7.  Problems using Future Use Space  . . . . . . . . . . . . . . . 11
   8.  Security Considerations  . . . . . . . . . . . . . . . . . . . 12
   9.  IANA Considerations  . . . . . . . . . . . . . . . . . . . . . 13
   10. Informative References . . . . . . . . . . . . . . . . . . . . 14
   Appendix A.  Acknowledgements  . . . . . . . . . . . . . . . . . . 16
   Authors' Addresses . . . . . . . . . . . . . . . . . . . . . . . . 17
























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1.  Introduction

   The majority of large network service providers are in the process of
   transitioning from IPv4 to IPv6 in response to the upcoming depletion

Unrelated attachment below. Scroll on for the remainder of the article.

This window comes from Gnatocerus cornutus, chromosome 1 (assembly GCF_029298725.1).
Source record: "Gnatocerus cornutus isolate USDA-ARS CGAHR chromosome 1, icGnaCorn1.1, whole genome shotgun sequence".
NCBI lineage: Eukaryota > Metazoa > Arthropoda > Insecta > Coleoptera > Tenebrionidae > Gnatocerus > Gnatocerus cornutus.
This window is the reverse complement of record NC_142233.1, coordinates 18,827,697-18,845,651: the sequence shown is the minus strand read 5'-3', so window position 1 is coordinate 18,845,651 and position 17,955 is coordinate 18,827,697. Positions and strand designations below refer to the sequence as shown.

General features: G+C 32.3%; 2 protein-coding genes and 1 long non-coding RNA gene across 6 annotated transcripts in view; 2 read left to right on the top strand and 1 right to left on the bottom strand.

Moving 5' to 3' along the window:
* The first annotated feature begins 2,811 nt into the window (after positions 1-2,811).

of the IPv4 address pool.  For large networks, this transition
   represents a multi-year project that will impact services and sectors
   in the network at various stages in the plan.  Many of the strategies
   for the transition, including dual-stack, encapsulation, and
   translation protocols, require a large amount of IPv4 addresses.
   These addresses are internal to the service provider network, and
   need not be globally routable.  Deployment of such technologies
   becomes increasingly more challenging for providers to acquire
   sufficient address space the closer the IANA global pool nears
   depletion, and is compounded by the fact that a number of these
   providers have depleted the use of the Private [RFC1918] address
   space and can currently only obtain sufficient address space through
   allocations from RIRs.

   While it is tempting to tell such operators to accelerate their plans
   and simply switch to IPv6, such a strategy is not practical, since
   many applications, content sites, and devices do not currently